My vehicle was repossessed, and I do not want it back, should I file for bankruptcy?

Maybe, depending on the advice of your bankruptcy attorney.

When a vehicle is repossessed and sold in Texas, it must be sold at public auction.  A public auction usually results in a sale that is significantly less than the value of the vehicle if sold through a dealership or private sale.

This means that most Debtors who have a vehicle repossessed will owe what is called a deficiency balance.  This balance is the difference between what the car sold for at auction and what is owed to the Creditor on the note that was signed by the Debtor. This amount can often be significant. In a bankruptcy proceeding this amount is treated as an unsecured claim, like a credit card.

These amounts can be discharged in a Chapter 7 Bankruptcy without repayment, presuming the Debtor qualifies for a Chapter 7 case.  A car repossession deficiency balance, because it can be so high and burdensome to repay, is a common reason for filing Chapter 7 Bankruptcy.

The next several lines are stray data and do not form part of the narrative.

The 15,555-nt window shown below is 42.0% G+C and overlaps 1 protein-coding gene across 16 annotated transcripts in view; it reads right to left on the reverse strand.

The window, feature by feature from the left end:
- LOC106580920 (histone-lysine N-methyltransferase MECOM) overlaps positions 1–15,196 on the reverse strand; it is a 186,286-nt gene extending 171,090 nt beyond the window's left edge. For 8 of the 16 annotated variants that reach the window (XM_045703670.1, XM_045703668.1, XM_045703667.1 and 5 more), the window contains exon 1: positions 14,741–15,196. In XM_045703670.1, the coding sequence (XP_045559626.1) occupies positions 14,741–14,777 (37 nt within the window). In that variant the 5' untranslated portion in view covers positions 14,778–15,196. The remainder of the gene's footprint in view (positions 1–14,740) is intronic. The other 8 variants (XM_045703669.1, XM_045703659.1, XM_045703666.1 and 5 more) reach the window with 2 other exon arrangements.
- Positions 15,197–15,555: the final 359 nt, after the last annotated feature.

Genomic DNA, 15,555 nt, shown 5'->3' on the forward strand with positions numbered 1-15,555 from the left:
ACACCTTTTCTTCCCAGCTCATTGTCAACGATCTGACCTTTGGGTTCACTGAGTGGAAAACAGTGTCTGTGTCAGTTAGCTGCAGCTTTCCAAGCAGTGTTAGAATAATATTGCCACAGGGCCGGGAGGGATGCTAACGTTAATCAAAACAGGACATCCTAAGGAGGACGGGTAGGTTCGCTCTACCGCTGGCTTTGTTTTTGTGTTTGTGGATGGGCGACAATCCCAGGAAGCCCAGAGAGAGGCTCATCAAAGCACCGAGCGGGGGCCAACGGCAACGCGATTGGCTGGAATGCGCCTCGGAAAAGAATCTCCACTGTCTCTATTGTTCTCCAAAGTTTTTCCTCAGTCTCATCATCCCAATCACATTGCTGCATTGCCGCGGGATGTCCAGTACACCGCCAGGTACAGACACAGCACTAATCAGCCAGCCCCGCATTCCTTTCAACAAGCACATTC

This amount can also be discharged in a Chapter 13 Bankruptcy .  Depending on the Debtor’s situation, income, and expenses, the creditor owed money for the repossessed vehicle may receive some distribution on their claim in a Chapter 13 Bankruptcy.  For a more detailed analysis of your situation, please contact our office and one of our attorneys can meet with you and discuss your options relating to a repossessed vehicle and any other credit issues that you may have. From there we can help you formulate the game plan that best fits your needs.

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